This process of establishing a mechanism to ensure regional support for Afghanistan is part of President Obama’s larger revision of his Afghan strategy, that includes mounting the military pressure on the Haqqani Network, but also offering them the option of talks.

Recently the CIA drone strikes targeted hideouts in Miran Shah, capital of the notorious terrorist hub in North Waziristan, which was avoided previously. Besides this, the US military has increased deployment along the border in Eastern Afghanistan to mount the military pressure against the Haqqanis. The drone attacks are not based on intelligence sharing between the US and Pakistani intelligence agencies, which is in a deadlock, but due to the arrest of a senior Haqqani Network commander, Mali Khan, who was arrested by NATO forces recently. The death of Jan Baz Zadran in Miran Shah in a recent drone strike has been a blow to the Haqqani Network

However, under the revised Obama strategy, Pakistan has been offered important role in ‘negotiations’ after curbing their support to insurgents. But the US military officials say drone strikes will continue aggressively. The hit at Miram Shah has been a message to Pakistan for what the the alternative is. A meeting of the US National Security Council a couple of weeks ago has also reportedly discussed a possible US raid in Waziristan to attack Haqqani Network elements. It seems the options have been put down for Rawalpindi very clearly; kill the Haqqani Network commanders, help the US to kill them, or persuade them for negotiations.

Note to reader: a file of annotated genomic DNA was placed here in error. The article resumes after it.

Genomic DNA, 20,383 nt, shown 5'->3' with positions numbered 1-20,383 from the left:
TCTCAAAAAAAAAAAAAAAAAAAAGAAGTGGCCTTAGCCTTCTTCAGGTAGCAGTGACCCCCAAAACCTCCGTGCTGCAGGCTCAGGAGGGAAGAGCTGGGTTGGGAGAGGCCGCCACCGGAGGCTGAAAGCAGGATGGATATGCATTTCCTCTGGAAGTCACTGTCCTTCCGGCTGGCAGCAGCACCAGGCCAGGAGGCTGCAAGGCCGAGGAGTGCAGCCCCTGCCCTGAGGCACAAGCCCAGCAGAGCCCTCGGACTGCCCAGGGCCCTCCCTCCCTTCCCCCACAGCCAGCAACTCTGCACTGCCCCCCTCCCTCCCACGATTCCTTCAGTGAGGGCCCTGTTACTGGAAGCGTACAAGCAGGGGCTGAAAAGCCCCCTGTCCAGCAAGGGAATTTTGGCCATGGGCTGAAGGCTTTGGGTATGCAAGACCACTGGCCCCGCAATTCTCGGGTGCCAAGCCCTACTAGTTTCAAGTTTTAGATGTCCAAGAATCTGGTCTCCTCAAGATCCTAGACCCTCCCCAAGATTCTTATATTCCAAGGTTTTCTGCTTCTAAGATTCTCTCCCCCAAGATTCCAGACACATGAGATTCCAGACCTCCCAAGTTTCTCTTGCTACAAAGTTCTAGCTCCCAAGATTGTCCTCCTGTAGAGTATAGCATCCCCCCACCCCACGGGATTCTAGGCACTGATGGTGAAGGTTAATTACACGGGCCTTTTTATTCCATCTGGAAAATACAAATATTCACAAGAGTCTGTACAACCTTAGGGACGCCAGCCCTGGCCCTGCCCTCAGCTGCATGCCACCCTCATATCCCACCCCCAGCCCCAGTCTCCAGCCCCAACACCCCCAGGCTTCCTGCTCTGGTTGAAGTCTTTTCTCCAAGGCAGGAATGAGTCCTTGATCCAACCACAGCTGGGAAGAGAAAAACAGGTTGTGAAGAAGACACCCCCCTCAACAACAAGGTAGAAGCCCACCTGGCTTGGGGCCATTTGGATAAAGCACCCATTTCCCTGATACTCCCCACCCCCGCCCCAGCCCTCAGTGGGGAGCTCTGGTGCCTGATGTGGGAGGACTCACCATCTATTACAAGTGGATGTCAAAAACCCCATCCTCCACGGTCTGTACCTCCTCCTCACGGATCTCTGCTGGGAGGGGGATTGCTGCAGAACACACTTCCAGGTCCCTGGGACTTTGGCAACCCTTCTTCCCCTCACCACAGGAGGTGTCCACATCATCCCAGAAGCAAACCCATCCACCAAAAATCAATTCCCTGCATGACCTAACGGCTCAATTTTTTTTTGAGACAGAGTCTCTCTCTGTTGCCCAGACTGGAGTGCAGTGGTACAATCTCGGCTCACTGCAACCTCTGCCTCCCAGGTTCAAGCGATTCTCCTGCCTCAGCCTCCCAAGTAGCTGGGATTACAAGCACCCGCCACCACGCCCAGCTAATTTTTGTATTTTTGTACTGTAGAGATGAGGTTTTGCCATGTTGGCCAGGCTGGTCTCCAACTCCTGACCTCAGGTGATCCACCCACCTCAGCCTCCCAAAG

However, as a report on the New York Times yesterday said, it’s easy for Haqqani’s, who make frequent travels around Islamabad and Rawalpindi, to go to other cities, where CIA drones cannot reach them. And the game will continue.

The Istanbul Summit’s agenda of regional cooperation and support for the end-game in Afghanistan will only produce the desired objectives when the primary players, Afghanistan, Pakistan, Taliban and the US make their terms and conditions clear. If the Obama Administration persuades Pakistan to play honest, end their support for the Afghan insurgents, pressurize militants to come on negotiation table, there won’t be the need of a regional structure and headaches such as the agenda of Istanbul Summit. Otherwise, if Rawalpindi, which has already opposed the proposals being discussed today in Istanbul, continues the same game they have been playing for the last ten years, no positive outcomes of such summits should be expected.

Another important factor that seems to be totally out of considerations is essence of the support of Afghan society for the so-called ‘political settlement’. No matter what unanimous support and cooperation of regional countries and international players are assured, ignoring the domestic stakeholders of the conflict in Afghanistan is no good. If the US and NATO fails to recognize and understand this, even the unanimous regional support cannot produce a desired ‘end-game’ in Afghanistan, but another era of crisis and chaos.